You can read the entire speech here, but the part that sticks out the most, at the very end is this:

“All I ask of you is one thing: please don’t be cynical. I hate cynicism — it’s my least favorite quality and it doesn’t lead anywhere.

Nobody in life gets exactly what they thought they were going to get. But if you work really hard and you’re kind, amazing things will happen.”

Last May I met with my Commission on Ministry for the first time, hoping earnestly for a swift green light for seminary. I had so much ministry experience already. I had an eloquent and entertaining spiritual autobiography written. I even had this darling dress from the J.Crew suiting that in a very feminine way said, “I mean business.”

Yet I left that meeting feeling like I’d been kicked in the stomach. “Do an internship. 6 months. We’ll meet you again after.”

Downtrodden as I felt, I chose not to grow bitter. I would do this internship. (I did.) I would invest my heart in this new church, even though I knew that would require crying through goodbyes. (It did.) And I would avoid comparing myself to others in the process who seemed like they had it easier. Even if they did, some also had it harder, and so what — it’s not a race to ordination.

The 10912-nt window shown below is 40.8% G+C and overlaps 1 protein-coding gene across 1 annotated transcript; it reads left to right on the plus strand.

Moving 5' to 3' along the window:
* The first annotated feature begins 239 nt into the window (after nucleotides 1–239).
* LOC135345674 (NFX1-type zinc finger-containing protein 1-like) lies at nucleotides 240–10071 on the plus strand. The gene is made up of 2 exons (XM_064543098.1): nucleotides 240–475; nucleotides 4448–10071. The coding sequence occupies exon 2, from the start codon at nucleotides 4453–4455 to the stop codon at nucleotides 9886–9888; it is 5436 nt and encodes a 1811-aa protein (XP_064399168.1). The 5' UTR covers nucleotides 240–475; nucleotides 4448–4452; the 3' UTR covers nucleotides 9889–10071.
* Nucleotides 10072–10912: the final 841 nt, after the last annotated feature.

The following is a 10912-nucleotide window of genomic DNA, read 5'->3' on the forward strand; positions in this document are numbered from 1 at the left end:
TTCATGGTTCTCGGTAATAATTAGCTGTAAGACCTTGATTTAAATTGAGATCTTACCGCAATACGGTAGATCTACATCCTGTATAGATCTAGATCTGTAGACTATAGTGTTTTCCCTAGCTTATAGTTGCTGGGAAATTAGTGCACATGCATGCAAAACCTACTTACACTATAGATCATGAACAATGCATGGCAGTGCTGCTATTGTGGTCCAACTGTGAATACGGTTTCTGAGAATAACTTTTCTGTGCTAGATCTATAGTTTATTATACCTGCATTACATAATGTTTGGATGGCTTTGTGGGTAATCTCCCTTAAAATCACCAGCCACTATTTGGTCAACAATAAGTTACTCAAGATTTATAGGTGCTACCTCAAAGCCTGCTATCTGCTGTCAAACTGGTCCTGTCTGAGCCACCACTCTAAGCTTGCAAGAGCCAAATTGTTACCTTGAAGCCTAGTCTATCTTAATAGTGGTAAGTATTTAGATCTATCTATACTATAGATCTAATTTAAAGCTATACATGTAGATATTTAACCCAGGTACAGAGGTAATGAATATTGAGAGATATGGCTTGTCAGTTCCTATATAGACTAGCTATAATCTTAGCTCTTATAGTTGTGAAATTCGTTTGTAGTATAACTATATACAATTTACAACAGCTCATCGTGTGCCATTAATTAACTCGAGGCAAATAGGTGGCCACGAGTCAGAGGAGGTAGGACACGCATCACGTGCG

Thus I chose not to grow bitter. My head had to tell my heart what do do, which hard for me because it usually works the other way around.

And here I sit, less than 72 hours from meeting the Commission again. But there’s something I can’t seem to shake. My blood pressure starts to raise when I think about difference between what I wanted to happen, what I thought God intended to happen, and what actually happened over these past 9 months.